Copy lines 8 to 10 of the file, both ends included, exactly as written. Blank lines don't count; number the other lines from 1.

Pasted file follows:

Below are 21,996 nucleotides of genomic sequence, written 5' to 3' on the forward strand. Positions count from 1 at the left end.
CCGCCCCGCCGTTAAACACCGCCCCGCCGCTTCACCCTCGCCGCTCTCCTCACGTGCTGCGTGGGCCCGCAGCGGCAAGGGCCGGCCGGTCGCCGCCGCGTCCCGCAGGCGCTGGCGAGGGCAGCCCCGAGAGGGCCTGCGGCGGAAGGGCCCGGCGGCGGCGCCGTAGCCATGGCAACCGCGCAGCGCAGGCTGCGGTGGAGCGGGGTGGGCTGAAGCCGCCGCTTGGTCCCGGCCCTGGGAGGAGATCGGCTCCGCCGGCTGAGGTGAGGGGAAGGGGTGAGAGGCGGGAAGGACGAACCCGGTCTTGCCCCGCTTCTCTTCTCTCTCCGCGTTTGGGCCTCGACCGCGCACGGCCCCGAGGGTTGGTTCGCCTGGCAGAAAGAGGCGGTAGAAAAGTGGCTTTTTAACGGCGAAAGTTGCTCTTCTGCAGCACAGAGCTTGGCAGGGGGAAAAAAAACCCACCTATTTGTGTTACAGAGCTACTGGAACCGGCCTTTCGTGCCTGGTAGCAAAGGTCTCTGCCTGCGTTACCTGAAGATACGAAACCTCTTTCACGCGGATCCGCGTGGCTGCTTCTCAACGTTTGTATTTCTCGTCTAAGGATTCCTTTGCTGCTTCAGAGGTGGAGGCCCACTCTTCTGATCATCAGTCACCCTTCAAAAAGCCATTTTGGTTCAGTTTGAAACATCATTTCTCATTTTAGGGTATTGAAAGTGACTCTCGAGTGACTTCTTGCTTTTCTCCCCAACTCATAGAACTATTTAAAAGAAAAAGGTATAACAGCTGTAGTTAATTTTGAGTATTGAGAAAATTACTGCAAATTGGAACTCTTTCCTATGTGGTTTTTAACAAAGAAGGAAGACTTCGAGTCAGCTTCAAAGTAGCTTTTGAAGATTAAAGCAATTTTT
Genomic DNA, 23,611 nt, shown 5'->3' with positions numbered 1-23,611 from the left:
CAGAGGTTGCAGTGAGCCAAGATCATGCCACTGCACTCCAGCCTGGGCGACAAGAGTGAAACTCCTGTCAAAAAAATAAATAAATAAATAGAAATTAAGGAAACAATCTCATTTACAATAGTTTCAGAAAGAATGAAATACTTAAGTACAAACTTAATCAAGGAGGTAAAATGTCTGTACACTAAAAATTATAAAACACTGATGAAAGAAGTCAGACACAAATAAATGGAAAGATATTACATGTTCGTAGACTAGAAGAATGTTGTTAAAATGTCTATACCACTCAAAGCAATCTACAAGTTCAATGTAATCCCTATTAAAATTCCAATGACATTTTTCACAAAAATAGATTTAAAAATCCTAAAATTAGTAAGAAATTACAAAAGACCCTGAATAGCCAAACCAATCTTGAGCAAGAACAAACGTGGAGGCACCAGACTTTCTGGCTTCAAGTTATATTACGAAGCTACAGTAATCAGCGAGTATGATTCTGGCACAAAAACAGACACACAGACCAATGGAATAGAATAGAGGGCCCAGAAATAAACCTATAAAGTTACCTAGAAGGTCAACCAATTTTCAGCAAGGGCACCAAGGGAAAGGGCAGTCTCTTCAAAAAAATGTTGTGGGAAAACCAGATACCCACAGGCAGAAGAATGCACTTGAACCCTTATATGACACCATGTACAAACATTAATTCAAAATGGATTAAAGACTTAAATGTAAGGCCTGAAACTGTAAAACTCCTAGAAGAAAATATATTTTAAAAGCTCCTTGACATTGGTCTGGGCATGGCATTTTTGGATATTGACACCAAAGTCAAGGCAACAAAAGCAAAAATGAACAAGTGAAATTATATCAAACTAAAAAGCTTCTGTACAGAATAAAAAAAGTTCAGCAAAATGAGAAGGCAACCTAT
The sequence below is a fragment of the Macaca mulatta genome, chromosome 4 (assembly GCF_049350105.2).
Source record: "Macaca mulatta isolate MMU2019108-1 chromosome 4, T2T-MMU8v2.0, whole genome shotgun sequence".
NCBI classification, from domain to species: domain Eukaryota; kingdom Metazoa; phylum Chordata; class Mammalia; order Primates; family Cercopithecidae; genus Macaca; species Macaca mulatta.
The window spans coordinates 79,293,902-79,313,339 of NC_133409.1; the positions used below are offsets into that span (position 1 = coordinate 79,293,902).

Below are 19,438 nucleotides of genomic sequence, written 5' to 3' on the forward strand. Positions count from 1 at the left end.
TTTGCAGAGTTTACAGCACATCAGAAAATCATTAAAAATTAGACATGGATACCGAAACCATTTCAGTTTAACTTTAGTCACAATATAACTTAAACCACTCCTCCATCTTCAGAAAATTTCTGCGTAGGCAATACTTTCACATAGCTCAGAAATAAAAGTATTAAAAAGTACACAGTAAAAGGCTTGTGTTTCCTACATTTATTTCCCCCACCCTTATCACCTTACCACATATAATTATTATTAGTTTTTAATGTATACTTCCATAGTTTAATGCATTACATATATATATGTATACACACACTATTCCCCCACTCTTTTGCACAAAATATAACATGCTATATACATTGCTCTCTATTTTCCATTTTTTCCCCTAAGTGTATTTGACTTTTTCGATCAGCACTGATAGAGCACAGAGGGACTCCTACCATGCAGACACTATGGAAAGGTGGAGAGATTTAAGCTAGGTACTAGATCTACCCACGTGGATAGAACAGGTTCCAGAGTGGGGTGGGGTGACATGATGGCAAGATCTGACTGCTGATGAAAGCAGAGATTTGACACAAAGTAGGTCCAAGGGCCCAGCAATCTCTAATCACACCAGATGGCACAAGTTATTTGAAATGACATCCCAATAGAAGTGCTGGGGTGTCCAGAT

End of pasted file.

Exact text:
The window spans coordinates 79,293,902-79,313,339 of NC_133409.1; the positions used below are offsets into that span (position 1 = coordinate 79,293,902).

Below are 19,438 nucleotides of genomic sequence, written 5' to 3' on the forward strand. Positions count from 1 at the left end.
TTTGCAGAGTTTACAGCACATCAGAAAATCATTAAAAATTAGACATGGATACCGAAACCATTTCAGTTTAACTTTAGTCACAATATAACTTAAACCACTCCTCCATCTTCAGAAAATTTCTGCGTAGGCAATACTTTCACATAGCTCAGAAATAAAAGTATTAAAAAGTACACAGTAAAAGGCTTGTGTTTCCTACATTTATTTCCCCCACCCTTATCACCTTACCACATATAATTATTATTAGTTTTTAATGTATACTTCCATAGTTTAATGCATTACATATATATATGTATACACACACTATTCCCCCACTCTTTTGCACAAAATATAACATGCTATATACATTGCTCTCTATTTTCCATTTTTTCCCCTAAGTGTATTTGACTTTTTCGATCAGCACTGATAGAGCACAGAGGGACTCCTACCATGCAGACACTATGGAAAGGTGGAGAGATTTAAGCTAGGTACTAGATCTACCCACGTGGATAGAACAGGTTCCAGAGTGGGGTGGGGTGACATGATGGCAAGATCTGACTGCTGATGAAAGCAGAGATTTGACACAAAGTAGGTCCAAGGGCCCAGCAATCTCTAATCACACCAGATGGCACAAGTTATTTGAAATGACATCCCAATAGAAGTGCTGGGGTGTCCAGAT